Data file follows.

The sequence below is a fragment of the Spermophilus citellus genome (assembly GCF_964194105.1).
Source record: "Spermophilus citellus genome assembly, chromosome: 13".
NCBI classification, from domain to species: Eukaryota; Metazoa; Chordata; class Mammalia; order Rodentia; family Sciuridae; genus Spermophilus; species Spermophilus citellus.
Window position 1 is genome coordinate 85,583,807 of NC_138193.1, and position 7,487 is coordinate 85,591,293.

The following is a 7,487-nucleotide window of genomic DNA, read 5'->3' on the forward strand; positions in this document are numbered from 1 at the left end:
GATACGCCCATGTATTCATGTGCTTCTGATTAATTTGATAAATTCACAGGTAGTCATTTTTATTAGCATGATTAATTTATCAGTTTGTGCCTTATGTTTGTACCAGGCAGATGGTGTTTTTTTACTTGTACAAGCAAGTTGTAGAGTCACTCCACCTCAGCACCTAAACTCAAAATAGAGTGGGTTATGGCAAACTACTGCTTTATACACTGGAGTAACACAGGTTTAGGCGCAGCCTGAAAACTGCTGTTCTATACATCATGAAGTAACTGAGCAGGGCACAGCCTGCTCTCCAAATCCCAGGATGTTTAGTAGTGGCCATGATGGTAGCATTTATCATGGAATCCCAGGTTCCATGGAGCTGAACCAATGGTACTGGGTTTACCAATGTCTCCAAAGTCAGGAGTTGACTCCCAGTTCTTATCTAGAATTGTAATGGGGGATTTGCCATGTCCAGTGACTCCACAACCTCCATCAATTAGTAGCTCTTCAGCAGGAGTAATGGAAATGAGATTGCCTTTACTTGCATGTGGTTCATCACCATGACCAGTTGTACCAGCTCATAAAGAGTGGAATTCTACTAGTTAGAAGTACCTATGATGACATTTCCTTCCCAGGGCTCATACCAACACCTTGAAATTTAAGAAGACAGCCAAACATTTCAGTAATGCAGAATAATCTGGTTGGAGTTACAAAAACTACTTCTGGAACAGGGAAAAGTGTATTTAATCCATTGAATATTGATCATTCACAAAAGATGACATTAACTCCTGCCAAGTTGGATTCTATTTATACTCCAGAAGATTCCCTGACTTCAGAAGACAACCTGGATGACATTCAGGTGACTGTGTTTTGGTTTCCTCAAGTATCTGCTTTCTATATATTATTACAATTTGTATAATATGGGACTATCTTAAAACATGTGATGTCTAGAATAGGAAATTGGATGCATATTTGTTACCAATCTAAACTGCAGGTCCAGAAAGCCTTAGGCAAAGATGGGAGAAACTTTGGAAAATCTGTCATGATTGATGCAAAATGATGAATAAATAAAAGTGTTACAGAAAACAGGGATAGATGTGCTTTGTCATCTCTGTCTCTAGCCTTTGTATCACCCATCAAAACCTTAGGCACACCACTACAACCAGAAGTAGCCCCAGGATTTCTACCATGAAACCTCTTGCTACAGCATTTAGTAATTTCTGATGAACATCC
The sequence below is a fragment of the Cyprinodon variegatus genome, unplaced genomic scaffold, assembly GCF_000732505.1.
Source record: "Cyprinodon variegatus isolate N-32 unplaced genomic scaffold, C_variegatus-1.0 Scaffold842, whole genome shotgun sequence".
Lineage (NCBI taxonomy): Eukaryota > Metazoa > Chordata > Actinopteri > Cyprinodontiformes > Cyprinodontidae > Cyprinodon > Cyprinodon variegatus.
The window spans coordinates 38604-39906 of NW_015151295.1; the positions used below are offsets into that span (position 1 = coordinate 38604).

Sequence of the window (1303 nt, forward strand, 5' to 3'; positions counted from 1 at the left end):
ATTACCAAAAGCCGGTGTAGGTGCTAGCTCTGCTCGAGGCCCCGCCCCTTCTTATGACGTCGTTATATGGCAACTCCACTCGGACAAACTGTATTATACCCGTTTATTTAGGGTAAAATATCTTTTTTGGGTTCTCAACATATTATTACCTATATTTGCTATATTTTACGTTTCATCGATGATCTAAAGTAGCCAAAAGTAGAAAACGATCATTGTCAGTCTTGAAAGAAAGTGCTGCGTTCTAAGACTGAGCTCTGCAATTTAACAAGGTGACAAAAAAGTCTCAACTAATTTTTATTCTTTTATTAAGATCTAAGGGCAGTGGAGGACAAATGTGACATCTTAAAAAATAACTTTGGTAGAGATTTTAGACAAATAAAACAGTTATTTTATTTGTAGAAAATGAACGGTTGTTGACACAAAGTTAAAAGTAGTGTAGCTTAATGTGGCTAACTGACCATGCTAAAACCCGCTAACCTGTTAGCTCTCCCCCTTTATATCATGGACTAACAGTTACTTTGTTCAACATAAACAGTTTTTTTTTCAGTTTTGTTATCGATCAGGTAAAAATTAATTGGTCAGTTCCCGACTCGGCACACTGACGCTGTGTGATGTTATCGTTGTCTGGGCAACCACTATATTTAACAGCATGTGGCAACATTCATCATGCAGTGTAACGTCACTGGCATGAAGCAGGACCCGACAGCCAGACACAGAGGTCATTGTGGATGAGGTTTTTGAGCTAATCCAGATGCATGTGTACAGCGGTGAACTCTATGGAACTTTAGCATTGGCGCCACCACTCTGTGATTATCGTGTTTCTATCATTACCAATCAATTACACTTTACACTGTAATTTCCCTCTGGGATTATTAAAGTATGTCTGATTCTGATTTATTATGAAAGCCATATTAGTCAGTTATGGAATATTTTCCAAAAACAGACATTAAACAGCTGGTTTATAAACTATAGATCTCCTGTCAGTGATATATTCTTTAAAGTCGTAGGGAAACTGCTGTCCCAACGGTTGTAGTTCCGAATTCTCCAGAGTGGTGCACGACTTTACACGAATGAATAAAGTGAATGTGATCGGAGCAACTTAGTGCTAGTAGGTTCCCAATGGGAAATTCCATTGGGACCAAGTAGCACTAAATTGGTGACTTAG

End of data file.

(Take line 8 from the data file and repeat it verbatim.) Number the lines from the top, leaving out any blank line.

Source record: "Cyprinodon variegatus isolate N-32 unplaced genomic scaffold, C_variegatus-1.0 Scaffold842, whole genome shotgun sequence".